May that discomfort lead us to a day of decision: to no longer stand idly by, to choose life, with all its heartbreak, with all its beauty. Will you join me in raising a banner for the essential and stunning humanity of each person, and the universal right of individuals to live in peace and unafraid. Will you join me in raising the banner of justice and compassion, not for ourselves, but for all people, everywhere. For we are the people who, again and again, choose life and hope and love.

 

May each of us claim our power to choose a life of meaning, a life of engagement, a life that makes this world a better place than we found it. May this be our journey. May each of us use our one wild and precious life for joy, for justice, for love.

 

כן יהי רצון Ken yhi ratzon.

 

[1] For at least the past 400 years, people have been keeping “Commonplace Books,” notebooks in which individuals record insights, quotations, proverbs, prayers, and much more. Distinguished from diaries or journals, such collections support the compiler’s process of bringing together information that may assist in organizing or cataloguing a life’s experiences. Commonplace books have been adopted by some contemporary students of Mussar, the Jewish ethical tradition. For more information, also see en.wikipedia.org/wiki/Commonplace_book.

[2] http://www.lyricsfreak.com/l/leonard+cohen/who+by+fire_20082835.html

[3] http://www.naacp.org/news/entry/take-the-justicesummer-challenge-walk-justicemiles

[4]http://www.thejewishweek.com/editorial_opinion/opinion/their_feet_were_praying

https://www.facebook.com/groups/190598967730541/; https://vimeo.com/139409835

[5] http://www.naacp.org/press/entry/naacp-official-statement-on-the-passing-of-justicesummer-marcher-middle-pas

[6] 360.org; pachamama.org

[7] hias.org

Practicing for Death, Practicing for Life Sermon for Yom Kippur 5775 by Rabbi Sue Levi Elwell

Practicing for Death, Practicing for Life in this Place 

Temple House of Israel, Staunton, VA

Temple Beth El, Harrisonburg, VA

10 Tishrei 5775

3-4 October 2014

Rabbi Sue Levi Elwell, PhD.

 

Welcome back. Were here again, in this place.

Bmakom hazeh.

For some of us, this place is familiar. For some of us, this is a new place.

Lets all take a moment to look around this space, this place, hamakom hazeh.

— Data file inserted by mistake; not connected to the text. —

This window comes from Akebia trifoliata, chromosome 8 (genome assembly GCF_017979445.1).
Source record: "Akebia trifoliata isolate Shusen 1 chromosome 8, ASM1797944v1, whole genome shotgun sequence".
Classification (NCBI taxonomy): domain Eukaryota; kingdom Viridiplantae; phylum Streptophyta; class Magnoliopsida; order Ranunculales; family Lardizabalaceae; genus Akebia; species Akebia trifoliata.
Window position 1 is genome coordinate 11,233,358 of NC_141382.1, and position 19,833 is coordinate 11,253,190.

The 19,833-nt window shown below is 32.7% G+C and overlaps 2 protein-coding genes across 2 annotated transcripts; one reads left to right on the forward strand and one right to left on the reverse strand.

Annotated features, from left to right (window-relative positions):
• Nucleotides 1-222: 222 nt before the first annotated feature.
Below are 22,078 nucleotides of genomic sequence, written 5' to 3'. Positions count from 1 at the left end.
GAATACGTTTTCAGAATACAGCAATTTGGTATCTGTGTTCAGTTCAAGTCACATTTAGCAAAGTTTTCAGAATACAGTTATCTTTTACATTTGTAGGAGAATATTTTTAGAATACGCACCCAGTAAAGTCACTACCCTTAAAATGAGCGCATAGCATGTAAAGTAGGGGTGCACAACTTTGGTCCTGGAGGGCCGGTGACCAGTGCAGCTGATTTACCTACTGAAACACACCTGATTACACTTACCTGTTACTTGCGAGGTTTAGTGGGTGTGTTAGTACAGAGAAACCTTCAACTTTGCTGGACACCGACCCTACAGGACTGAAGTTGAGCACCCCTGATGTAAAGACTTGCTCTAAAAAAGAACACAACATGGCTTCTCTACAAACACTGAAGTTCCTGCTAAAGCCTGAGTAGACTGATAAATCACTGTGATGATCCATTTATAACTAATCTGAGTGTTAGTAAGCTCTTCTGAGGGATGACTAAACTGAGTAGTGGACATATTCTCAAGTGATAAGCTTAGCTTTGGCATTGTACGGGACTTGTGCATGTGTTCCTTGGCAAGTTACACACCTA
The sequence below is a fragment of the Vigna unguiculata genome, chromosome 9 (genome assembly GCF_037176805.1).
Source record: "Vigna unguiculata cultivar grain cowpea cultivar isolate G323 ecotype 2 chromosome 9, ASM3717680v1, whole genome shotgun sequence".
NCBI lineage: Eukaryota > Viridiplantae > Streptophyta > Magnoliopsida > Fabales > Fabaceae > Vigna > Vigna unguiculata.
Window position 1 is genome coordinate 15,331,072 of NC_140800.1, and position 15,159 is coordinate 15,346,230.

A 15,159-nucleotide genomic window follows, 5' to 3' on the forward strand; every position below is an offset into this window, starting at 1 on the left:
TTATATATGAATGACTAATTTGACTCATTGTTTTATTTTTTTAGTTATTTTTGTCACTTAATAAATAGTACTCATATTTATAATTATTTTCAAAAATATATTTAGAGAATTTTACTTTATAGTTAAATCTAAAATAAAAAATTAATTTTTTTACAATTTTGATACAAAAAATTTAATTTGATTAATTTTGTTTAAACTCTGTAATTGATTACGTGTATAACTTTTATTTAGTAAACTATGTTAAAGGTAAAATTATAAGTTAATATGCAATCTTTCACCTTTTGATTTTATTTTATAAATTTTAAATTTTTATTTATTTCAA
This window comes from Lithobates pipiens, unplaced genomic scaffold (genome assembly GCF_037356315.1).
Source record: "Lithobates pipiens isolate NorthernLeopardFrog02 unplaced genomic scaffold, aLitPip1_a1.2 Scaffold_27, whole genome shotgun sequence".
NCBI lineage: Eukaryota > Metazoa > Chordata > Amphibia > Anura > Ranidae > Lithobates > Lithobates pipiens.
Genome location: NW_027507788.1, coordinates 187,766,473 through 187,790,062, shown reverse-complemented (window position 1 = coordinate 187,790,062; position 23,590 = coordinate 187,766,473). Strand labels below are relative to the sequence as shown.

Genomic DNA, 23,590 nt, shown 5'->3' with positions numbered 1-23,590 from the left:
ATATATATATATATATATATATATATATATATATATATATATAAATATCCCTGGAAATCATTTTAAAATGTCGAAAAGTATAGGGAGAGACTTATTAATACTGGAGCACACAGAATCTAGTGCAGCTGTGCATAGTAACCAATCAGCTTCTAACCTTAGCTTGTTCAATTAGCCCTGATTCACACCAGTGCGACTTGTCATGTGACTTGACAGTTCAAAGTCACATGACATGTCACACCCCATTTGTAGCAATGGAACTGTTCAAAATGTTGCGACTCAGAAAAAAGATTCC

When I was young, I attended a school where we taught not only how to think but also how to behave. We were taught that we should walk into a space, particularly any gathering space, with eyes straight ahead. Once we had found our seats, we should not turn around; rather our composed stature would ground us and prepare us for whatever would come next.

Tonight, I ask you to follow a different direction. Look around, look up, behind you, then in front of you. Notice something you may not have noticed before about this place, haMakom ha Zeh.

 

HaMakom means this place. It is also one of any names for the Holy One, for Gods Self.

In Genesis, Parashat VaYetzei, Jacob begins what becomes his formative spiritual journey, and the very first night after leaving home, he dreams of a ladder with angels going up and coming down on it. The Holy One appears and speaks to Jacob, and when Jacob awakes, he says, Mah norah haMakom haZeh!How awesome is this place! (Genesis 28:17)

How Awesome is the ONE who is in every place.

We have returned to this place tonight to be grounded, to remember who we are, to reclaim our identity as Jews. To remember and recover, in community, the why of our lives, the reason for our strivings, the ways we are held and challenged by our Judaism.

Mah norah haMakom haZeh!

A couple of weeks ago, I spent part of a day helping my best friend go through her closets because, after 41 years in this house, she is going to move. In three separate closets we found her fathers neckties, her former husband's tuxedos, and many items belonging to her mother: pants, jackets, blouses, and more. As gently as I could, I asked her if she was ready to part with the clothing of these three family members, all of whom are dead.

How do clothes, and other belongings, represent life, or, conversely, feed our fears of death? What are we carrying forward into this New Year that may be pulling us back into the past, or into our fears? How can we go forward, to new projects, new hopes, new homes, in this New Year?

Rosh HaShana is a call to life, with over 100 shofar blasts, with our declaration that Today is the Birth Day of the World. Ten days ago, with pageantry and ritual and symbolic foods for long life and wisdom, we sang the New Year into being. Together we proclaimed, may this year, 5775 bring to us and the whole House of Israel life and peace, joy and exultation, redemption and comfort. We ate sweet foods and engaged in conversation, strengthening community, affirming our connection. Some of us stood on the banks and cast away our transgressions, reaffirming life and hope. In synagogues and homes, in the practices of the devout and those who call themselves secular, the message of Rosh Hashana is simple and strong: CHOOSE LIFE.